Pelham Panthers: Panthers ready to find their home
PELHAM – December 4, 2017 – For Pelham Panthers players, from Junior Kindergarten to Grade 12, the new Pelham Community Centre promises a new home for practice and play.
When the new Pelham Community Centre opens next year, the Pelham Panthers Basketball Association’s long wait for a “home of their own” will finally come to a close.
The association has engaged the youth of Pelham and beyond in the sport of basketball since the early 1970s. Generations have learned the sport playing in the association’s house league and on travelling teams, while adults who once hit the court wearing Panthers’ uniforms now coach their children and grandchildren. But, throughout that long history, the association has never had a true home to call its own, it has relied on a selection of school gymnasiums to deliver participation in sport to the community’s youth.
That is all set to change according to association president Brian Bleich.
“It (the community centre) gives us a home,” said Bleich, who has played basketball all of his life. His experience with the sport took him to the national championships with the Brock Badgers, and to the world championships for Canada in 1987. When the call came out for prospective tenants of the new facility, and for individuals to participate in the design process, Bleich and the association were quick to act.
“We will book all the time we can get,” said Bleich, explaining the association has nearly doubled in size over the past four years, with upwards of 425 players from Junior Kindergarten to Grade 12. That explosion of participation, he said, has made scheduling time for practices at local schools difficult, especially as school teams take priority and court repairs at some high schools limit availability.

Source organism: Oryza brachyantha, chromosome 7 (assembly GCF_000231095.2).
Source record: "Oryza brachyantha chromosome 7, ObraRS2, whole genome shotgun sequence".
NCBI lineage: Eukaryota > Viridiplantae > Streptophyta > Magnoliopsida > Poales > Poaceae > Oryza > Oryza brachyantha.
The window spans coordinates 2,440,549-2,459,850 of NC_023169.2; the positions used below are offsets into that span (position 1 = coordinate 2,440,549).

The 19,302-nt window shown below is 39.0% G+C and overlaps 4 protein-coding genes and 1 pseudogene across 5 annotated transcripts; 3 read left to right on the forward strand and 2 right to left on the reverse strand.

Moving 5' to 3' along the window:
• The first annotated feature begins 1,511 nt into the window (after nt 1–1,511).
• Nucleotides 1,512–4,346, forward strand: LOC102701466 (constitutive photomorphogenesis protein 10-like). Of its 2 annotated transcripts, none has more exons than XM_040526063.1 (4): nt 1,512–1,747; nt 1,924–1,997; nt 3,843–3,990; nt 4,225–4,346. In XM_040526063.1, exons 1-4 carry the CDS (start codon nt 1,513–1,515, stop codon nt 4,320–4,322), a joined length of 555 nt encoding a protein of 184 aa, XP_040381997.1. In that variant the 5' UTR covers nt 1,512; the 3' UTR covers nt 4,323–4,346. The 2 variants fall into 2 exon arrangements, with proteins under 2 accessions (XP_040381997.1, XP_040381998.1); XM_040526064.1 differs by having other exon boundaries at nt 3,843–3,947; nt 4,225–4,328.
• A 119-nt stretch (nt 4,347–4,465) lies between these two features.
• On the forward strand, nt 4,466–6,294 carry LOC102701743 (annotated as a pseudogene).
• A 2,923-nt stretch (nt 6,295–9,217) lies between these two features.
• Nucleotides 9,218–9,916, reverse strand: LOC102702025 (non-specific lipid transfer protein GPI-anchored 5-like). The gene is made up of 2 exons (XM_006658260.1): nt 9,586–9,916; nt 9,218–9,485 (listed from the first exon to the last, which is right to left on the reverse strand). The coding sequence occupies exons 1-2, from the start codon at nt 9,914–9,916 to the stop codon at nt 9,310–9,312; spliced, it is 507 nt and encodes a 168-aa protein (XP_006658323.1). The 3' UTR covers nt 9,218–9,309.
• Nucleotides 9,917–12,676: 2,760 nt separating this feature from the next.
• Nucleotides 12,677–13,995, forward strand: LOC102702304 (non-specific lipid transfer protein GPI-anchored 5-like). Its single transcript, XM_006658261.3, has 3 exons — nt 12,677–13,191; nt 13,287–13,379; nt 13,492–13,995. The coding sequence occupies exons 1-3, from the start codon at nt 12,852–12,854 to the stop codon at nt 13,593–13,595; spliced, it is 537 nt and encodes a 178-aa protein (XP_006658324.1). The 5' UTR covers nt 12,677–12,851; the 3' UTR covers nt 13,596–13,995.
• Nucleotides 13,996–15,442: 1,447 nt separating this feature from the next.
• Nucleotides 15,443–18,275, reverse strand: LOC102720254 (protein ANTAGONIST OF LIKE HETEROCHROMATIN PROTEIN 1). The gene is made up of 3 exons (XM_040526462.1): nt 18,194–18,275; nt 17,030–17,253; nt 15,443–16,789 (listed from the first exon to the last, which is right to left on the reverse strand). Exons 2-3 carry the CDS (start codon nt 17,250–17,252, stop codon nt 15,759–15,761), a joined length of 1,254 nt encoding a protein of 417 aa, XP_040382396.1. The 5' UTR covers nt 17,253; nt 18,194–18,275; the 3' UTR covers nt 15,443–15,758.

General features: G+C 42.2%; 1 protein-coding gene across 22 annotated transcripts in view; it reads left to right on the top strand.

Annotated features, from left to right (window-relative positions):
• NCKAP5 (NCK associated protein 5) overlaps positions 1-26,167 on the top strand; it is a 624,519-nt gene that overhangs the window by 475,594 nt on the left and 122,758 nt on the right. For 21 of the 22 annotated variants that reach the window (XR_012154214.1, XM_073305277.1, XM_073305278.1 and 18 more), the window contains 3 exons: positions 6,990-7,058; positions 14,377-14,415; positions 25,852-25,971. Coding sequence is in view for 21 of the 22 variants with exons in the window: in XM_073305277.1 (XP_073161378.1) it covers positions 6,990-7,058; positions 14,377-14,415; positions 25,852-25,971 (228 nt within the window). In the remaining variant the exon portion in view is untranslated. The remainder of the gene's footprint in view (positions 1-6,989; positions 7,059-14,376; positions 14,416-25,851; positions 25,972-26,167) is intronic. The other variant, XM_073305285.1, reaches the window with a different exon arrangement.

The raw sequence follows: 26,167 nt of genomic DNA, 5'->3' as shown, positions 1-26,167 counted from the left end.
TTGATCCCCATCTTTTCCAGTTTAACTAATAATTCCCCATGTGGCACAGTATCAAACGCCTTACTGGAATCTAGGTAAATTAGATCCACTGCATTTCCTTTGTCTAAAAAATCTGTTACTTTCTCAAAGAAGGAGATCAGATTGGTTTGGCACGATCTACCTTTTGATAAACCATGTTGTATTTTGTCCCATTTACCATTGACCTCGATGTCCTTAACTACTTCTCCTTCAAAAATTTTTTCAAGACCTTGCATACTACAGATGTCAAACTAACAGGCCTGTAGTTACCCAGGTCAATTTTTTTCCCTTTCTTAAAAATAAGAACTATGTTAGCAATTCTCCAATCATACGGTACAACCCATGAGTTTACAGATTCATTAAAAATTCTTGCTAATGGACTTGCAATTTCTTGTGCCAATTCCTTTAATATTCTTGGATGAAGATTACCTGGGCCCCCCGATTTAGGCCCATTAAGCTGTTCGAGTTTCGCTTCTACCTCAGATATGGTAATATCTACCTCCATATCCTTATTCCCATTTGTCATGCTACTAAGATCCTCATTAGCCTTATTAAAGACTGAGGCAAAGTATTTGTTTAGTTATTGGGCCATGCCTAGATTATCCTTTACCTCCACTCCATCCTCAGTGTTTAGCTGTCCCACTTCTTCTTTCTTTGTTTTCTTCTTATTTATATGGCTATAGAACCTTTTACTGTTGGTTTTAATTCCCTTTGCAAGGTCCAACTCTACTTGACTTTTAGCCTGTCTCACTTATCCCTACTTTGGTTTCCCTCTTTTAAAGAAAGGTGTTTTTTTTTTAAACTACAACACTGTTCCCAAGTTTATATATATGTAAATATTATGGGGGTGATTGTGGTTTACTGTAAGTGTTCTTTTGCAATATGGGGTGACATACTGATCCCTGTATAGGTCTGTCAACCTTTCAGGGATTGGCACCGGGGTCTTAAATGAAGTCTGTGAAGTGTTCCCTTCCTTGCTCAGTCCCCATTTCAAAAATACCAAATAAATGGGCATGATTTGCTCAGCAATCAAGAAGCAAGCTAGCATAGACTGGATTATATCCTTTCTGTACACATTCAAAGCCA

“We get cancelled a lot,” he said, noting the new centre holds promise with two full-sized courts that can be broken down into four elementary-school-sized playing surfaces. Bleich said the association has already solidified use of the facility, with plans to run programs seven days a week on both courts during the winter months. The courts bring the prospect of tournament hosting to the association, and with it the cash flow to local businesses that comes with out-of-town visiting teams.
He was quick to underpin the importance of participation in sport for youth. Sport provides physical development, an active lifestyle, lifelong friendships, discipline, teamwork, and the strength to rise up in the face of failure.
“I always tell the kids that this is setting the base for their futures,” said Bleich. He explained those skills learned on the court carry through to every facet of those players’ lives as they grow. Beyond that sport, according to Bleich, brings the community together.
“A lot of our families become close,” he said. Bleich explained that with the new centre parents will be able to get active themselves while their children practice, by taking advantage of the centre’s other amenities, such as the indoor walking track.
“Pelham doesn’t have anything like this,” said Bleich, who pointed out in an active community like Fonthill the centre seems to be a perfect fit.